A Great Golden Sand Digger wasp on Wild Anise.
In more than 300, trips I have yet to go on a walk down to the Van Duzen River and not see something interesting. Today was no exception.
Because I got a late start I expected all the dragonflies to be perched high up in trees for the night. The puddle I've been watching had finally dried up as the river level dropped. Several Tiger Swallowtails, some honeybees and bumblebees put in appearances on the patches of wild sweet pea and alfalfa that are blooming, but I had the wrong camera to take full advantage of them.
Near the end of the gravel and sand road that parallels the river, I heard a couple of small engines start up and come in my direction. I stepped aside and allowed two helmeted youngsters on small motorcycles to ride sedately by. Something dark flitted by my feet. For just an instant I thought, “dragonfly,” but it was too small, and didn't move right.
I stood stock still and waited. A hint of motion down there drew my eye to one of the biggest wasps I know. A Great Golden Sand Digger (Sphex ichneumoneus
) was searching for something among the dry weeds. I thought she might be hunting a cricket, or grasshopper, the preferred prey for stocking their underground burrows where they deposit their eggs. That could make for some dramatic photography. One thing I did notice was that unlike the times I've observed them nectaring on horsemint and alfalfa, her wingbeats were barely audible. Usually they sound like a World War II bomber and I have often wondered if they make so much noise to warn potential predators. They do sport black and orange, aposematic (warning) coloration and, like most wasps, can deliver a painful sting if molested.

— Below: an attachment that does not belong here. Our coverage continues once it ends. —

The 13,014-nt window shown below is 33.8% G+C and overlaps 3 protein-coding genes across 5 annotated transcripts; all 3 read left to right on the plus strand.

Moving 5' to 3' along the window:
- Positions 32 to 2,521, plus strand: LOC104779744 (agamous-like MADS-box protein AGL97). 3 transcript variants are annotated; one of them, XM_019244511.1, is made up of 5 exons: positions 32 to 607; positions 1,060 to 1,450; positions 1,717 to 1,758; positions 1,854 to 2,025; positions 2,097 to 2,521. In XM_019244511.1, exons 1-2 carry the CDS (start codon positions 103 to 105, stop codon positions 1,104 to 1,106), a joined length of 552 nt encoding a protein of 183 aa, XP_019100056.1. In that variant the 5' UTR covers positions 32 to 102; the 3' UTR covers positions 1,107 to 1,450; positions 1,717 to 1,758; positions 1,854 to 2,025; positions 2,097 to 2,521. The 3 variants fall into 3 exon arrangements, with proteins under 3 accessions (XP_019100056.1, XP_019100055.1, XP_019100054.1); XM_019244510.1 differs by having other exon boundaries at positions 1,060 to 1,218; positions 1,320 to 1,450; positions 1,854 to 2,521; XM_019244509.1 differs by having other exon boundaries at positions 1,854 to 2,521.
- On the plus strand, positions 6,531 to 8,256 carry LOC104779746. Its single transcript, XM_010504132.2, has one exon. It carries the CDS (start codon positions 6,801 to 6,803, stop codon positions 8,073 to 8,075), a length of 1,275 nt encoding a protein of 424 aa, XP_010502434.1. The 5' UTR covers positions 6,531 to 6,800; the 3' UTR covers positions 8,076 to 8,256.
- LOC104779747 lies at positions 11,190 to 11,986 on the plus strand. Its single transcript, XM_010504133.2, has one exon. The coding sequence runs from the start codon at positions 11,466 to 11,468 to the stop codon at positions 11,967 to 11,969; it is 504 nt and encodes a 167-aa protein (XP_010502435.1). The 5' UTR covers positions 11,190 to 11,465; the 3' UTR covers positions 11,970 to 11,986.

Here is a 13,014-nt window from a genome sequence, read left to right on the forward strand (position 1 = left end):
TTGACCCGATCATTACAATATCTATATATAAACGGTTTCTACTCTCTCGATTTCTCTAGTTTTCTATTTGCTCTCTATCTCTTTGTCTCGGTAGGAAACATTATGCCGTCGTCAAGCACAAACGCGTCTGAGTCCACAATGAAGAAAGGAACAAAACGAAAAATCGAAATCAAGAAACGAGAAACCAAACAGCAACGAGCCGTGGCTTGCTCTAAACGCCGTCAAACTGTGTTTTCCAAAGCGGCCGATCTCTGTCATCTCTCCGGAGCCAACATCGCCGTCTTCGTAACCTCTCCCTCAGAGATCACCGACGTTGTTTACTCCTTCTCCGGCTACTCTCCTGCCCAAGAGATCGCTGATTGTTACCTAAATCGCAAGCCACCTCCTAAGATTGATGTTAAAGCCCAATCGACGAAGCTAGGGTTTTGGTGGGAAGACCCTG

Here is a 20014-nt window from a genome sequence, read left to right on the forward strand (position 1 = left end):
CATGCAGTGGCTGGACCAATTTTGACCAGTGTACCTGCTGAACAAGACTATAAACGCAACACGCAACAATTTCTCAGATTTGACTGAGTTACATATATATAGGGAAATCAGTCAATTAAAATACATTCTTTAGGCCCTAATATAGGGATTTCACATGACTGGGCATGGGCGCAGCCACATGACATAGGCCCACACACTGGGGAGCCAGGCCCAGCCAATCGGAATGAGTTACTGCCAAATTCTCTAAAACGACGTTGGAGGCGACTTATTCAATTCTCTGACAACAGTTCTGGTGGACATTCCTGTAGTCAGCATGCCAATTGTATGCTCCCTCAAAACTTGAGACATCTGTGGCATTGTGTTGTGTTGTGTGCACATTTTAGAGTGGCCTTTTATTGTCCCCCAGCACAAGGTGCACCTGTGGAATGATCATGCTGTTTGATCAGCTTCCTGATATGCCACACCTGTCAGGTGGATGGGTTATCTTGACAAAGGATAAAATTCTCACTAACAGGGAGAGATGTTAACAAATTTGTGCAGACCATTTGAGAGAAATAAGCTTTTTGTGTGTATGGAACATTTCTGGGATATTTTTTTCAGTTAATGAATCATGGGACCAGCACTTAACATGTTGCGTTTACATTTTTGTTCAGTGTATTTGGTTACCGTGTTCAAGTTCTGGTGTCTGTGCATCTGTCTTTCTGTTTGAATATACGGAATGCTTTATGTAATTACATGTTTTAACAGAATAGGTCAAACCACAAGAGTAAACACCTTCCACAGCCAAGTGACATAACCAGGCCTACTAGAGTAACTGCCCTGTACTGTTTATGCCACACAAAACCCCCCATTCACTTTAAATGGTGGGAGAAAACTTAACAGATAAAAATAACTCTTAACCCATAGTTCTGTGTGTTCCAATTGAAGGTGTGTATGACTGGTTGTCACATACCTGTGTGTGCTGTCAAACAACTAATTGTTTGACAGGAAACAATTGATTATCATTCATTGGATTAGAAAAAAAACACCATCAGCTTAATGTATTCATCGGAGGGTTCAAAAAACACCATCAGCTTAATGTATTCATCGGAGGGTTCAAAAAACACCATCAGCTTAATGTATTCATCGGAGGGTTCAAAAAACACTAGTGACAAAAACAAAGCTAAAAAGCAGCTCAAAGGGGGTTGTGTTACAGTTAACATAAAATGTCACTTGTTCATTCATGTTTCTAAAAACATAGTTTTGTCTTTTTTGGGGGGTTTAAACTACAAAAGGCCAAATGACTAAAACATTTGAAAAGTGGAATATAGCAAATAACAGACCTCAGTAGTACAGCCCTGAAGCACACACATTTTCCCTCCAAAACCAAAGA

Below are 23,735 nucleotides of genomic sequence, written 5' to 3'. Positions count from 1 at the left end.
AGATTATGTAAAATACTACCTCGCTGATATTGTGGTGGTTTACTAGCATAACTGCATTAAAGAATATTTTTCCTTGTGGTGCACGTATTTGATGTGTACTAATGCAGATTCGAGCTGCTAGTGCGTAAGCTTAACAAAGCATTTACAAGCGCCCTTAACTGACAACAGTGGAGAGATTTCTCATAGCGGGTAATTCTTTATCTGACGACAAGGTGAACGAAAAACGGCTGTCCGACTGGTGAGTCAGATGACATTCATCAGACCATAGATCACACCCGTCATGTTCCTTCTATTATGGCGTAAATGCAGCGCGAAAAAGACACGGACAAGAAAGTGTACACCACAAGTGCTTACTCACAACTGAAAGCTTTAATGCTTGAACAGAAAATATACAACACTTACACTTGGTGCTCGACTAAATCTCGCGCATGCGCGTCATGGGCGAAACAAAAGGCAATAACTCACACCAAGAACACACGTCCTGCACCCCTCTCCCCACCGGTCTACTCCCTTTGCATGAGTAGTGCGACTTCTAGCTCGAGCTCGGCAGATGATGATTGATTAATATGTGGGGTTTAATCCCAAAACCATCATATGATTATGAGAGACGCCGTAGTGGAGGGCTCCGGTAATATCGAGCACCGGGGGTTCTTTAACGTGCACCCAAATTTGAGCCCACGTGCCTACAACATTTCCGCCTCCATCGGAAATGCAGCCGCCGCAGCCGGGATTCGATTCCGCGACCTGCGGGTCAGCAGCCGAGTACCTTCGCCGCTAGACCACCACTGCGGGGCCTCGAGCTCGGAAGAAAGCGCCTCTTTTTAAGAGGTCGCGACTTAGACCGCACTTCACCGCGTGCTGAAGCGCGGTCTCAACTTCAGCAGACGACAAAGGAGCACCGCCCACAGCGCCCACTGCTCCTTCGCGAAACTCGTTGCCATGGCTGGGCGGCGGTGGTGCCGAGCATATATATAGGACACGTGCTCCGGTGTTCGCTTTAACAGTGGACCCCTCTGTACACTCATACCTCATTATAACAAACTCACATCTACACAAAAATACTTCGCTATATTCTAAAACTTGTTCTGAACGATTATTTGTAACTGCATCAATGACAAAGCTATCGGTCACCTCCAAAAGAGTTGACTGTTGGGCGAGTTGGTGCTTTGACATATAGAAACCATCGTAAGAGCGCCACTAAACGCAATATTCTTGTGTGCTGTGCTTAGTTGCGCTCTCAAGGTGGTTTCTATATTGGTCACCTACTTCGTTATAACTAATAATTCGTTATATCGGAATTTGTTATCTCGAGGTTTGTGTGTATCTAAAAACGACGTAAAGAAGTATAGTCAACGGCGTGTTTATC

This one was so quiet it seemed to be in stealth mode.
I got down on my haunches and watched. Out of the corner of my eye, I saw another and then another. Although they are not considered as a social species, I think all these ladies happened to find a neighborhood ideal for their purposes.
I watched as they moved tiny pebbles, dug through sand and disappeared into the ground. They were preparing their burrows for night. They would sleep in the ground, protecting their broods and the hoard of food they'd provided for them. No wonder they were flying silently. There are several known “hyper parasitoids” which prey on the provisions and the larvae of solitary wasps which might follow them to their lairs.
At around 5 centimeters long, this widespread and fairly common species is one of, if not the, largest wasp in our area. Fortunately, they are not at all aggressive and work tirelessly storing paralyzed grasshoppers for their next generation, thereby eliminating them from our gardens.
A wasp at her burrow.